Begun in 1987, the official Renaissance Faire has developed into a major tourist event in northwest Alabama.  For many years it has been named one of the Top 20 Events in the Southeast by the Southeast Tourist Society in Roswell, Georgia; giving it recognition by more than 800 media outlets throughout the region.


Although the Faire takes place in the fall, excitement for it begins in the spring with the statewide announcement that the annual poster contest has officially opened.  Entries from throughout Alabama are submitted, with the artist of the winning entry receiving $500.  The image is then used throughout the year to promote the Faire and to be replicated on posters and t-shirts, etc.



Held in Wilson Park (renamed Fountain-On-The_Green for the two days of the Faire), this unusual event draws 30,000 – 35,000 people each year to its site in Wilson Park in downtown Florence.  It is always held on the fourth Saturday and Sunday in October, taking advantage of the balmy weather and the gorgeous fall foliage in the park.

As the Faire has grown, so have the other events which surround it during Renaissance Month, as October has been officially designated by the local government.  In fact, brochures advertising Florence, Alabama, as the Renaissance City have been published by the Florence-Lauderdale Tourism Bureau and are circulated throughout the region.  Among the Renaissance-related events held during October are musical programs, public lectures, dramatic performances, art exhibits, and dance programs.  All of these are of the highest quality, and they set the stage perfectly for the Faire.


One of the major events of the month is an authentic Renaissance Feast. It is held on the Saturday evening a week before the Faire in the Florence-Lauderdale Coliseum, which is transformed into a baronial hall and features food and entertainment of the period.  The chef uses authentic recipes from the Renaissance Period, though he does make a few concessions for the modern palate.  Although it is not a requirement, people who attend the Feast are encouraged to follow the customs of the era by bringing their own tableware, table decorations, and eating utensils. (This was routinely done during the Renaissance because the nobility liked to flaunt its wealth by displaying its gold plate and its candlesticks of brass, silver or gold.)  Seating is limited to 200 people.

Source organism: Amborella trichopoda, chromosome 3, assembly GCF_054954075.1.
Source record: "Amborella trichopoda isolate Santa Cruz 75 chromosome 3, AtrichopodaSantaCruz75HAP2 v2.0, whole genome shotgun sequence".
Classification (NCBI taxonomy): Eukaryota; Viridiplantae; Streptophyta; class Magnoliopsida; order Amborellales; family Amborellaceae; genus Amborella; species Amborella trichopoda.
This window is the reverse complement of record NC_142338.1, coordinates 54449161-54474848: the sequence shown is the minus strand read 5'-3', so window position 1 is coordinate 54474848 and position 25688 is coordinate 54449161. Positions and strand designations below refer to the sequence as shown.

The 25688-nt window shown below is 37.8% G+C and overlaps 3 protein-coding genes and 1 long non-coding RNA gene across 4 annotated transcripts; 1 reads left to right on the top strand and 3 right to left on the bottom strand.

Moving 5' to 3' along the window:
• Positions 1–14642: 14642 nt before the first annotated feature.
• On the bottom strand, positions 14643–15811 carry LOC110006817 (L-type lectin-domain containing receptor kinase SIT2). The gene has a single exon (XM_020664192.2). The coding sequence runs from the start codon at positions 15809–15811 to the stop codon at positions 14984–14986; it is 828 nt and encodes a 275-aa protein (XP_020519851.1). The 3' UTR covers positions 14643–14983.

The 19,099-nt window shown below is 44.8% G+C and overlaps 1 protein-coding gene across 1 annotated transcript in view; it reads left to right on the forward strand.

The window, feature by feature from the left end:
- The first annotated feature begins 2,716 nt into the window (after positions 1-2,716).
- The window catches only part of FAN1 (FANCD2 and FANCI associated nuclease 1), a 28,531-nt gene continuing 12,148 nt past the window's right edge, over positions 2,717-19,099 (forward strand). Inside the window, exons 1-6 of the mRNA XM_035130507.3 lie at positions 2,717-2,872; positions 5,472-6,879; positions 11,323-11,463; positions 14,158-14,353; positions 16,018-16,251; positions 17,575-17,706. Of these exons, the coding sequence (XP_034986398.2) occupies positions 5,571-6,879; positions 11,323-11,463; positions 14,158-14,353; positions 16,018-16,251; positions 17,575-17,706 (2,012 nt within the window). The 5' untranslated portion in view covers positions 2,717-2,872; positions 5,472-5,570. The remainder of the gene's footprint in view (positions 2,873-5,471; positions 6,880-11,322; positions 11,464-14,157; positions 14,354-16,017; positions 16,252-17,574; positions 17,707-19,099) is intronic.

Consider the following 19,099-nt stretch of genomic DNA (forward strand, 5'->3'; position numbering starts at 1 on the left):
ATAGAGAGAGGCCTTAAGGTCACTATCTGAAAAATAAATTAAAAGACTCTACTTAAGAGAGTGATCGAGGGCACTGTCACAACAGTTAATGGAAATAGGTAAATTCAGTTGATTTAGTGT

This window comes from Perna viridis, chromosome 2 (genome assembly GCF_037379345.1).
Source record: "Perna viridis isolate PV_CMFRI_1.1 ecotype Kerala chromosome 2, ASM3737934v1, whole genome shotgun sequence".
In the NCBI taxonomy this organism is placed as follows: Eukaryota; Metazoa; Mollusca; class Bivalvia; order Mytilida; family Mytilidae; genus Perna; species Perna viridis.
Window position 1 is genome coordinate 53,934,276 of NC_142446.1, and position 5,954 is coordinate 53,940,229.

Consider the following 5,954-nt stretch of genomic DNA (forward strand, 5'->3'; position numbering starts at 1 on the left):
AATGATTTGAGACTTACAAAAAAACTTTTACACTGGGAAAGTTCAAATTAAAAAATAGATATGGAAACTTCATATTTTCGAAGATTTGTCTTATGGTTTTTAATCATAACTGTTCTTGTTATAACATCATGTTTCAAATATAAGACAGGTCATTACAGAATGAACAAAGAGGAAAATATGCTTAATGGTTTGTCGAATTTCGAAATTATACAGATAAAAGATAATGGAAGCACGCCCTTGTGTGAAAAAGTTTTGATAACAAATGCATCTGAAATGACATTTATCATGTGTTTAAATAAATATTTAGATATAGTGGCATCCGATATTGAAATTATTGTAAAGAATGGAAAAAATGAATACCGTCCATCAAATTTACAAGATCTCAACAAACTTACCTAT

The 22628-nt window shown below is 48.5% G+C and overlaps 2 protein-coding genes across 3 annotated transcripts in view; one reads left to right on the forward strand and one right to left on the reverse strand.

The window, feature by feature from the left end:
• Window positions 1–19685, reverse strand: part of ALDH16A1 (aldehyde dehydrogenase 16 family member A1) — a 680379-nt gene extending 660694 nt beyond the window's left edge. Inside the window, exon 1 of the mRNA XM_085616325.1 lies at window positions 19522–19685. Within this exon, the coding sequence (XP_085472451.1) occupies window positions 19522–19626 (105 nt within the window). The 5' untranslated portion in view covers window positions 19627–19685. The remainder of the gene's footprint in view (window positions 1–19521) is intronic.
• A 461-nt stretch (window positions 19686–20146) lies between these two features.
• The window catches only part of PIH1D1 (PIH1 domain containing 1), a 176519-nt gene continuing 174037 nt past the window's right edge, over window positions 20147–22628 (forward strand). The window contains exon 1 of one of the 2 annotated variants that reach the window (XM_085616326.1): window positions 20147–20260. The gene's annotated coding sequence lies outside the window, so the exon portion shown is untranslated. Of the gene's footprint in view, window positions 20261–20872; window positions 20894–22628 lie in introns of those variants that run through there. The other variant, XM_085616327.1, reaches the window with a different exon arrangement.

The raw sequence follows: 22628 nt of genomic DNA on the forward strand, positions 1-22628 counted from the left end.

A free costume-making workshop is held on the second Saturday in October at the local Kennedy-Douglass Art Center, which is conveniently located directly across the street from the Faire Site.  People of all ages are invited to bring three yards of fabric, at least 54″ wide, and the rest (measuring, cutting, and sewing) is done by men and women connected with the Faire.  A person literally walks away with a simple costume in hand which he/she can embellish with jewelry, belts, etc.  That a large percentage of people attend the Faire in costume is directly attributable to these workshops.


Since education regarding the historical period known as the Renaissance is a primary goal of the Faire, activities are in place to encourage the involvement of students.  Among them is an annual art contest for students in grades K-6, with the requirement that the subject matter of the entries reflects the era.  There is also a yearly sonnet-writing contest for students in grades 7-12 to commemorate the fact that the Renaissance poet Petrarch originated the sonnet as an art form.  Chess tournaments are held at all grade levels in area schools, with winners of these tournaments competing in playoffs at the Faire.

Students and others learn about all aspects of the Renaissance – the rebirth of learning in almost every discipline, the social\cultural characteristics of the period, and the roles that the church and powerful families, such as the Medicis, played.


At the Faire, there is entertainment, and food and crafts reflective of the Renaissance.  Sword fighters, dancers, musicians playing period instruments such as the hurdy-gurdy or singing ballads with Renaissance roots,  jugglers, and magicians perform on both stages.  Crafts on display – with most for sale, too – include handmade baskets, handcrafted chain mail, and hand-thrown pottery.  Delicious period food includes huge turkey legs, as well as breads and pastries based on Renaissance-era recipes.


The Faire is planned and executed by an all-volunteer Roundtable.  From within the Roundtable, there is a Board of Directors composed of 18 people who serve three-year terms.  The Board meets quarterly to guide the overall planning and to set policy.  But it’s the roundtable, with an unlimited number of members, that executes the plans, and stages the Feast and Faire each year.  There are no paid employees.

The Faire is financed primarily through the fees that vendors pay to reserve spaces. Whatever profit might accrue in a given year after expenses are paid goes directly into the Faire treasury to be used for the next year. The City of Florence contributes to the Faire through in-kind ways:  e.g. including the two-day Faire in its liability coverage, providing overnight security for the weekend, and waiving the fee for the use of the Florence-Lauderdale Coliseum on the night of the Annual Feast.

October is a great time to be in Florence, Alabama — especially the fourth weekend!

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